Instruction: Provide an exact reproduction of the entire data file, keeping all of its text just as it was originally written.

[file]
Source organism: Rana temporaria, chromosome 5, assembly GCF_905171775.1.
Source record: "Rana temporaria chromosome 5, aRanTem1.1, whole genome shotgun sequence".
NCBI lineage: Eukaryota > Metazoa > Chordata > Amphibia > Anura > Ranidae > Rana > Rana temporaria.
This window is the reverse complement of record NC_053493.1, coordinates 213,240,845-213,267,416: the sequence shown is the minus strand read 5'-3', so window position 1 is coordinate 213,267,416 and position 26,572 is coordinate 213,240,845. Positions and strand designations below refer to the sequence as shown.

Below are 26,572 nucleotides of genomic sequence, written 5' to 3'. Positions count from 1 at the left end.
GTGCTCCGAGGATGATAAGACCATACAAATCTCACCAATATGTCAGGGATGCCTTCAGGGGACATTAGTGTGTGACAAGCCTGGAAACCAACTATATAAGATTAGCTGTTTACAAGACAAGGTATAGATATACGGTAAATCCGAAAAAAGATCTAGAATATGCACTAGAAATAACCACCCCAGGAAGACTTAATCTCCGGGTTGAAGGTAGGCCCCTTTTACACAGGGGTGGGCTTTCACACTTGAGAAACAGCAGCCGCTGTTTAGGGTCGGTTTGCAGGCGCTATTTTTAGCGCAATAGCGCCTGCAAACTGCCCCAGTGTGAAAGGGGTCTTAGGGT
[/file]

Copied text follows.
Source organism: Rana temporaria, chromosome 5, assembly GCF_905171775.1.
Source record: "Rana temporaria chromosome 5, aRanTem1.1, whole genome shotgun sequence".
NCBI lineage: Eukaryota > Metazoa > Chordata > Amphibia > Anura > Ranidae > Rana > Rana temporaria.
This window is the reverse complement of record NC_053493.1, coordinates 213,240,845-213,267,416: the sequence shown is the minus strand read 5'-3', so window position 1 is coordinate 213,267,416 and position 26,572 is coordinate 213,240,845. Positions and strand designations below refer to the sequence as shown.

Below are 26,572 nucleotides of genomic sequence, written 5' to 3'. Positions count from 1 at the left end.
GTGCTCCGAGGATGATAAGACCATACAAATCTCACCAATATGTCAGGGATGCCTTCAGGGGACATTAGTGTGTGACAAGCCTGGAAACCAACTATATAAGATTAGCTGTTTACAAGACAAGGTATAGATATACGGTAAATCCGAAAAAAGATCTAGAATATGCACTAGAAATAACCACCCCAGGAAGACTTAATCTCCGGGTTGAAGGTAGGCCCCTTTTACACAGGGGTGGGCTTTCACACTTGAGAAACAGCAGCCGCTGTTTAGGGTCGGTTTGCAGGCGCTATTTTTAGCGCAATAGCGCCTGCAAACTGCCCCAGTGTGAAAGGGGTCTTAGGGT